Its been said that those who succeed in gaining the mastery of the bicycle will gain the mastery of life.
To truly gain bicycle mastery, you must become proficient in cycling safety. In order to do so, we have provided you with an overview of safety equipment, a guide to cycling in traffic, and recommendations in the event you are involved in an accident.
Before riding your bicycle, it is important for you to check that it is in proper working order. Pay particular attention to the following bicycle parts to ensure that:
- Quick-release levers are tight;
- The headset turns freely;
- Brakes are functioning properly and not rubbing against the rims;
- Axles are not loose;
- Tires are appropriately inflated;
- Spokes are not bent or loose; and
- Wheels are centred in the forks.
Under Ontario law (Section 104 of the Highway Traffic Act, R.S.O. 1990, c. H.8, as amended), you must wear an approved bicycle helmet when riding a bicycle. To determine whether a helmet is approved, look for a tag on the helmet from a safety organization such as the Canadian Standards Association. If you are involved in an accident, an approved helmet can significantly reduce your risk of serious and permanent injury.
Cycling in Traffic
Given that a bicycle is considered a vehicle under the Highway Traffic Act, you have the same rights and responsibilities to follow all traffic laws as other users of the road. This means that you must obey all traffic signs, signals, and road markings, without exception. You must also use appropriate hand signals to alert other drivers of your intention to change lanes, turn, or stop. In addition, and as with driving a car, it is illegal to ride a bicycle while under the influence of alcohol, narcotics, or prescription drugs.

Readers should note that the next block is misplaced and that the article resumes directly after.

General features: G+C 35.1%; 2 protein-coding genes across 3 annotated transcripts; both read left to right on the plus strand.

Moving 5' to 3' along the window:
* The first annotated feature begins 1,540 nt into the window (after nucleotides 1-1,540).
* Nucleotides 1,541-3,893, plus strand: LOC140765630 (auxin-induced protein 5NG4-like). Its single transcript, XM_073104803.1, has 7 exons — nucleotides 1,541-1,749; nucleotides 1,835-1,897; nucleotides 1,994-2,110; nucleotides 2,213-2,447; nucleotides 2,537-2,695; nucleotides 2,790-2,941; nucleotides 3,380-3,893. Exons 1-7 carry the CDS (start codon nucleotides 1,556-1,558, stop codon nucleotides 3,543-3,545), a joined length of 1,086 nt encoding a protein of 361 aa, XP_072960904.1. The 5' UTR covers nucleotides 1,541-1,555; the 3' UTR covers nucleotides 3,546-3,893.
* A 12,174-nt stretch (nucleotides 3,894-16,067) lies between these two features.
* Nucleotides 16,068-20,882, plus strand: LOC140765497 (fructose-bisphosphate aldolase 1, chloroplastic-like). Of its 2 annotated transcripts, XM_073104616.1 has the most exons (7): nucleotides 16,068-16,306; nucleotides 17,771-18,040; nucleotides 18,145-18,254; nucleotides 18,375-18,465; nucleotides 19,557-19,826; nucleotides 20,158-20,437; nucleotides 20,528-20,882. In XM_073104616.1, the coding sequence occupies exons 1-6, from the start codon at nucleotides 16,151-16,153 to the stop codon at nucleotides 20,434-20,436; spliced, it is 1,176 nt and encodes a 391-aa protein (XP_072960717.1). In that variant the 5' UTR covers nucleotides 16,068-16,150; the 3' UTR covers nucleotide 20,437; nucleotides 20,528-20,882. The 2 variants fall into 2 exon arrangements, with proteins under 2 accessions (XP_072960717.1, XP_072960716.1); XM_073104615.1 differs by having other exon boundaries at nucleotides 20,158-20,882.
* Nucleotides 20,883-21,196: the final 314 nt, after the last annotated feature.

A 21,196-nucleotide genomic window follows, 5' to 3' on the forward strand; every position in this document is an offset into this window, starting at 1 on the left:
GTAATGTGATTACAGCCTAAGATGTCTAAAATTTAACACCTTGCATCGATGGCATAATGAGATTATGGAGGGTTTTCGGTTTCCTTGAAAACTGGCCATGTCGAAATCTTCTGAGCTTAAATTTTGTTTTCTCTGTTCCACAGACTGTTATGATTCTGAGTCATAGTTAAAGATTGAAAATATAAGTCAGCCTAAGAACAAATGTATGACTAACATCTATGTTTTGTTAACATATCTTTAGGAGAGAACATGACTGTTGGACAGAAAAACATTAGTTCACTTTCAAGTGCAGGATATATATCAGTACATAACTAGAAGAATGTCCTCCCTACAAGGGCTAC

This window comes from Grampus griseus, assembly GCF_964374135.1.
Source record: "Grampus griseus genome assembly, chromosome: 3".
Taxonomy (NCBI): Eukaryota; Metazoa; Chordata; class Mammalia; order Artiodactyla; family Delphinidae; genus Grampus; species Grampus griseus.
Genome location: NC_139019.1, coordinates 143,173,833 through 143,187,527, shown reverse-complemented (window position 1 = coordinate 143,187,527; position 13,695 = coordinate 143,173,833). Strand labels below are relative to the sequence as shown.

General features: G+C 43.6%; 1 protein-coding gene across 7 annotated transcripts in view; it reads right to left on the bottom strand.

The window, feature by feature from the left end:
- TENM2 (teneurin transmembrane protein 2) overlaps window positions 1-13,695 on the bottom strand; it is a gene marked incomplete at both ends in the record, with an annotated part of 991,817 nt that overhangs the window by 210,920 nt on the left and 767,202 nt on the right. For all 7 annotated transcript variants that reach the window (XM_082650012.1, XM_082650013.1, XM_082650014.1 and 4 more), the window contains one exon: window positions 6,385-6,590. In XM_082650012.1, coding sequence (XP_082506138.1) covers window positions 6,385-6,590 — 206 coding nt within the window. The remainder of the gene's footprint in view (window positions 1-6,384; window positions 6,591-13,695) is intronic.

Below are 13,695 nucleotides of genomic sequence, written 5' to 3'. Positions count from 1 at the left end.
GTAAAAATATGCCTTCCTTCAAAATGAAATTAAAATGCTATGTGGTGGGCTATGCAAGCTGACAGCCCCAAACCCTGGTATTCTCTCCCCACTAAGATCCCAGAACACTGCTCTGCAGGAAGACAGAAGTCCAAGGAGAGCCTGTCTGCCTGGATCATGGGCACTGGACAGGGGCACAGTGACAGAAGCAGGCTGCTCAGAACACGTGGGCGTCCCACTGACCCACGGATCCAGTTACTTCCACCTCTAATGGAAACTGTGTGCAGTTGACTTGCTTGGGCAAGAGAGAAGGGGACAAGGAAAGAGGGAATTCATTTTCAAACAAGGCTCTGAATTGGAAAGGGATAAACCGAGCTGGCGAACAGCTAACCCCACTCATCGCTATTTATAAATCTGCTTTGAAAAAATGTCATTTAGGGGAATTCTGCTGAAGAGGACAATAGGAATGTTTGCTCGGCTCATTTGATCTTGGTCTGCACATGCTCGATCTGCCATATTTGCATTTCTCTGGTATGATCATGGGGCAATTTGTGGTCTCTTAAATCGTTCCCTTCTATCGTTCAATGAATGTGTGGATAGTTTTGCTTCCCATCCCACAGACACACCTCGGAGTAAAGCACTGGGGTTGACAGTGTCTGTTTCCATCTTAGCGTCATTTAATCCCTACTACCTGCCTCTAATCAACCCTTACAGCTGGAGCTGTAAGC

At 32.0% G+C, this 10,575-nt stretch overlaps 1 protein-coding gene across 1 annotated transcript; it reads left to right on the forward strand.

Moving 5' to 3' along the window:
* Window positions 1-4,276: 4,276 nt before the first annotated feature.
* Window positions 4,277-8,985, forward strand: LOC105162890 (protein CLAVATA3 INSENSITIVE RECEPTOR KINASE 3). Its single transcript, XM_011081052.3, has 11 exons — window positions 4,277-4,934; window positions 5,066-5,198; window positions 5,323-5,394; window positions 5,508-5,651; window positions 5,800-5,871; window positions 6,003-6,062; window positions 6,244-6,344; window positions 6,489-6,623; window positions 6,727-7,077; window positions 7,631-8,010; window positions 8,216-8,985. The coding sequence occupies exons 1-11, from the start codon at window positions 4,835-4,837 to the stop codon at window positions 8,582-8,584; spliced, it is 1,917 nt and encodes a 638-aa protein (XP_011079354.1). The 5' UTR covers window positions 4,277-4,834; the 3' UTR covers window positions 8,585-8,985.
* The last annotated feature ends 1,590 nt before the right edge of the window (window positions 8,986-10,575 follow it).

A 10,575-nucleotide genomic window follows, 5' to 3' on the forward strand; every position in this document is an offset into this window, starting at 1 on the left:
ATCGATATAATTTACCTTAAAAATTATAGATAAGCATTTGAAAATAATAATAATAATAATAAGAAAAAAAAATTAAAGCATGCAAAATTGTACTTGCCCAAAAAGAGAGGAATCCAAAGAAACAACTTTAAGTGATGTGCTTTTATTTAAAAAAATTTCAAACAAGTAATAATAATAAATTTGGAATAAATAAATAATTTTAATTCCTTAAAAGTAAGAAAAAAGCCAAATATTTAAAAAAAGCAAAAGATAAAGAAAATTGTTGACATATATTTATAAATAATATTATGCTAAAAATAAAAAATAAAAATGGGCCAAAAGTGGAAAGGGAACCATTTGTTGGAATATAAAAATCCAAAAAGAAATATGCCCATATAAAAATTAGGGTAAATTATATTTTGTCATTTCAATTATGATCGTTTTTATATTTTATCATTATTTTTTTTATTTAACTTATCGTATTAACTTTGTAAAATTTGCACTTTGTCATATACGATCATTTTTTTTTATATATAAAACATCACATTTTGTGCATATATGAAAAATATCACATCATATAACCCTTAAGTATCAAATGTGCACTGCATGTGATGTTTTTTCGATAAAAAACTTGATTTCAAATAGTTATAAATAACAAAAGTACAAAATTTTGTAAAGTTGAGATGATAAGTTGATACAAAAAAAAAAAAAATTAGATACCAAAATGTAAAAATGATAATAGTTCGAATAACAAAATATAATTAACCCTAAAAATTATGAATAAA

While cycling in traffic, use designated bicycle lanes wherever possible and, on unmarked roads, stay no more than one (1) metre away from the curb. It is imperative that you look back over your shoulder to determine the activity of the traffic behind you before you change lanes, turn, or stop. Be vigilant when passing parked cars or slow-moving vehicles and be conscious of blind spots when doing so; especially, in relation to buses and trucks. Also, be alert for road surface hazards such as holes, depressions, raised surfaces, loose gravel, wet pavement, and sharp objects.
If you are cycling with a group, ride single file on two-lane roads or when traffic is heavy on multi-lane roads. Remember to keep at least one (1) metre apart from other cyclists in the group and increase your spacing accordingly when travelling downhill or at high speed.
Cycling Accident Recommendations
If you are involved in an accident while riding your bicycle, we recommend that you take the following steps:
- Seek immediate medical treatment for your injuries;
- Obtain the name, address, phone number, driver’s license, car make and model, and insurance details for all parties involved in the accident;
- If you have car insurance, report the accident to your insurer within seven (7) days of the accident;
- If you do not have car insurance, immediately report the accident to the insurer of the party that is at fault for your accident;
- Seek medical treatment from your family physician and any other recommended treatment provider; and
- Consult with an appropriately skilled and experienced lawyer at Howie, Sacks & Henry LLP.
As the warmth of the summer months open our lives to the fun and enjoyment of outdoor activities such as cycling, the exposure to potential life-altering accidents increases as a result. However, by reviewing and following the above safety measures and recommendations, you are that much closer to gaining mastery of the bicycle and, by extension, to gaining (and safeguarding) mastery of your life.
For additional information concerning bicycle safety or any related personal injury matter, please contact D. Joel Dick at firstname.lastname@example.org or 416-572-3516 directly.